- Volume 10 Issue 2
Recently realistic descriptions have been frequently used in anti-smoking campaigns. The same trend can also be seen with regard to posters as a medium of visual communication. It was intended to examine how different types of visual images in anti-smoking campaign posters produced and distributed by the WHO can improve the effectiveness of health communication. This article aims to determine how each of abstract/stylized illustrations and realistic images might affect the three key variables of the Theory of Planned Behavior, which are Attitudes toward the Behavior, Subjective Norms and Perceived Behavioral Control, in relation to quitting smoking. Results showed that realistic images are different in improving the attitudes toward the behavior and subjective norms. However, there are no significant difference between abstract/stylized illustrations and realistic images in Perceived Behavioral Control. The findings of this study suggest that the above-mentioned types of visual information achieve different levels of effectiveness in health communication. It is desirable that more effort be devoted to the interdisciplinary study across the areas of visual design and social psychology, for example, with a view to developing better health communication strategies.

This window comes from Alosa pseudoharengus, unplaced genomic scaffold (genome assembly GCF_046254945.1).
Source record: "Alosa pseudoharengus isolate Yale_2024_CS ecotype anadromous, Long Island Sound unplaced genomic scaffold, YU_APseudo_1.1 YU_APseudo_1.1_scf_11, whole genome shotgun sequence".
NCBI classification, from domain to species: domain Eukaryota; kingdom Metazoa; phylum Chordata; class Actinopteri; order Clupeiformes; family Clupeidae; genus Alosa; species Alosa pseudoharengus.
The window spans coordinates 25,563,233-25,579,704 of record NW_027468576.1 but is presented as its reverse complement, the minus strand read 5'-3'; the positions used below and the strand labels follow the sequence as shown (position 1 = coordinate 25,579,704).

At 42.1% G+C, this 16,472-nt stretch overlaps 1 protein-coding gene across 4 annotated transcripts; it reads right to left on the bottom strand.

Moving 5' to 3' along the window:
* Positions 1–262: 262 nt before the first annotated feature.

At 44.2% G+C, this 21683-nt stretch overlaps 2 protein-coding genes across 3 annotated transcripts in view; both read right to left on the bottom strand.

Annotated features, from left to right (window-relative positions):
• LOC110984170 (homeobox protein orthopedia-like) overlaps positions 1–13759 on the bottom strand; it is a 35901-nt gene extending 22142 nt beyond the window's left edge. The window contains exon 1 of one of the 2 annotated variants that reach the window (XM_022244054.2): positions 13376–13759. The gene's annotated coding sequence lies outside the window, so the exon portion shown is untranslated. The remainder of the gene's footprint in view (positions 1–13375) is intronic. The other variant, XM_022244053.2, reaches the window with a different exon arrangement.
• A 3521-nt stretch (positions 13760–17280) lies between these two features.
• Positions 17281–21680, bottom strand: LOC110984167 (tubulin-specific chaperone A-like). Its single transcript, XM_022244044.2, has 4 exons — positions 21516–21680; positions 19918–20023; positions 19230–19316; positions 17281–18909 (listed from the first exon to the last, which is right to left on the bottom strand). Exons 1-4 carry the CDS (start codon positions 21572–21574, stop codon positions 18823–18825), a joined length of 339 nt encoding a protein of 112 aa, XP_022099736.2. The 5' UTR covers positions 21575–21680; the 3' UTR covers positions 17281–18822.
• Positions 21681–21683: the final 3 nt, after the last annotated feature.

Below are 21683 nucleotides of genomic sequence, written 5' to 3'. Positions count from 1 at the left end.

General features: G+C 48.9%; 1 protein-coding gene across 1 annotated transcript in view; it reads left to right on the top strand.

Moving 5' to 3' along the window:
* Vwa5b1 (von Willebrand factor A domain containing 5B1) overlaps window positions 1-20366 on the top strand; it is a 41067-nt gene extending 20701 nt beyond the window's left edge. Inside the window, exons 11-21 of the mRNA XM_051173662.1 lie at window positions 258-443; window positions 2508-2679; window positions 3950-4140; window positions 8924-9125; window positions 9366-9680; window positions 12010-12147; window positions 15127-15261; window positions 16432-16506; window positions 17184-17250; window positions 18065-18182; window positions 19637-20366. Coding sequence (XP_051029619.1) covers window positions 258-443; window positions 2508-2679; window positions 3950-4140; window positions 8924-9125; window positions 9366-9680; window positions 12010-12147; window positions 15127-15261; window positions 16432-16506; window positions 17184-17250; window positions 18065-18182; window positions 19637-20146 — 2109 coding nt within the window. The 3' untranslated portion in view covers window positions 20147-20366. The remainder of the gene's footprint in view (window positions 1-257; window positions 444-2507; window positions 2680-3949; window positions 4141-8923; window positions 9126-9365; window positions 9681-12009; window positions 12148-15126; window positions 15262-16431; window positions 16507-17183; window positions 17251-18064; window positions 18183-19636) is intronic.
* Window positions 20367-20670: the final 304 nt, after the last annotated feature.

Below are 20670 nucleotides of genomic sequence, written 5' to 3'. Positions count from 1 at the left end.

theory of planned behavior;attitude toward the behavior;subjective norms;perceived behavioral control;anti-smoking campaign;stylized illustration
Supported by : Sunmoon University